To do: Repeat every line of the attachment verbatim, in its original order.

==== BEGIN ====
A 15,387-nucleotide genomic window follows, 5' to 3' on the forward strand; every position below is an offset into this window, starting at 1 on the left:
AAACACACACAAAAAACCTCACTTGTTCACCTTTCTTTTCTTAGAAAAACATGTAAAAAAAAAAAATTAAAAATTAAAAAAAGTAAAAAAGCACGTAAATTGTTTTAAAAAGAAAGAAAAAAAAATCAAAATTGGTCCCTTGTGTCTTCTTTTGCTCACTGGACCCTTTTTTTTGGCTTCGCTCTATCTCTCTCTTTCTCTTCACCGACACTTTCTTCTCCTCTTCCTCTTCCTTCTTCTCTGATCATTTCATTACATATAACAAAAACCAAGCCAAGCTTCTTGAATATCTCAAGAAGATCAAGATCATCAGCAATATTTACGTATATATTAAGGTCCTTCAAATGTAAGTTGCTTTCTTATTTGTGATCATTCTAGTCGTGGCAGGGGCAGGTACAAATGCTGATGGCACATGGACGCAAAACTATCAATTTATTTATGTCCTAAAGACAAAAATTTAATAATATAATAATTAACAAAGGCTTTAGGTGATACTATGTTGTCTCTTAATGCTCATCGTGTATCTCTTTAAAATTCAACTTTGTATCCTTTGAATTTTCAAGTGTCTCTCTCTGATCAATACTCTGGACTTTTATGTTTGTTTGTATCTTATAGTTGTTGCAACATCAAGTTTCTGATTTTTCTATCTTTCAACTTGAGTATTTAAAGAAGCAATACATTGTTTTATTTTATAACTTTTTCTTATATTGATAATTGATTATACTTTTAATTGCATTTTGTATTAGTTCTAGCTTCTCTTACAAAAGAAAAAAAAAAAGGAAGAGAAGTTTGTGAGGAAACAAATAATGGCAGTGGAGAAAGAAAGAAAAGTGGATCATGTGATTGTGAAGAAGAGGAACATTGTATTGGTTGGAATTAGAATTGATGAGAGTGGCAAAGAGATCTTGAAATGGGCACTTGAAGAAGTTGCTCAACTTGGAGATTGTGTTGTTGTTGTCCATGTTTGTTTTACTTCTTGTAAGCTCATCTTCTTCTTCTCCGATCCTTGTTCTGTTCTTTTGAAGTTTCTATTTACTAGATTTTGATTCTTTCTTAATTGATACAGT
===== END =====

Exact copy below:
A 15,387-nucleotide genomic window follows, 5' to 3' on the forward strand; every position below is an offset into this window, starting at 1 on the left:
AAACACACACAAAAAACCTCACTTGTTCACCTTTCTTTTCTTAGAAAAACATGTAAAAAAAAAAAATTAAAAATTAAAAAAAGTAAAAAAGCACGTAAATTGTTTTAAAAAGAAAGAAAAAAAAATCAAAATTGGTCCCTTGTGTCTTCTTTTGCTCACTGGACCCTTTTTTTTGGCTTCGCTCTATCTCTCTCTTTCTCTTCACCGACACTTTCTTCTCCTCTTCCTCTTCCTTCTTCTCTGATCATTTCATTACATATAACAAAAACCAAGCCAAGCTTCTTGAATATCTCAAGAAGATCAAGATCATCAGCAATATTTACGTATATATTAAGGTCCTTCAAATGTAAGTTGCTTTCTTATTTGTGATCATTCTAGTCGTGGCAGGGGCAGGTACAAATGCTGATGGCACATGGACGCAAAACTATCAATTTATTTATGTCCTAAAGACAAAAATTTAATAATATAATAATTAACAAAGGCTTTAGGTGATACTATGTTGTCTCTTAATGCTCATCGTGTATCTCTTTAAAATTCAACTTTGTATCCTTTGAATTTTCAAGTGTCTCTCTCTGATCAATACTCTGGACTTTTATGTTTGTTTGTATCTTATAGTTGTTGCAACATCAAGTTTCTGATTTTTCTATCTTTCAACTTGAGTATTTAAAGAAGCAATACATTGTTTTATTTTATAACTTTTTCTTATATTGATAATTGATTATACTTTTAATTGCATTTTGTATTAGTTCTAGCTTCTCTTACAAAAGAAAAAAAAAAAGGAAGAGAAGTTTGTGAGGAAACAAATAATGGCAGTGGAGAAAGAAAGAAAAGTGGATCATGTGATTGTGAAGAAGAGGAACATTGTATTGGTTGGAATTAGAATTGATGAGAGTGGCAAAGAGATCTTGAAATGGGCACTTGAAGAAGTTGCTCAACTTGGAGATTGTGTTGTTGTTGTCCATGTTTGTTTTACTTCTTGTAAGCTCATCTTCTTCTTCTCCGATCCTTGTTCTGTTCTTTTGAAGTTTCTATTTACTAGATTTTGATTCTTTCTTAATTGATACAGT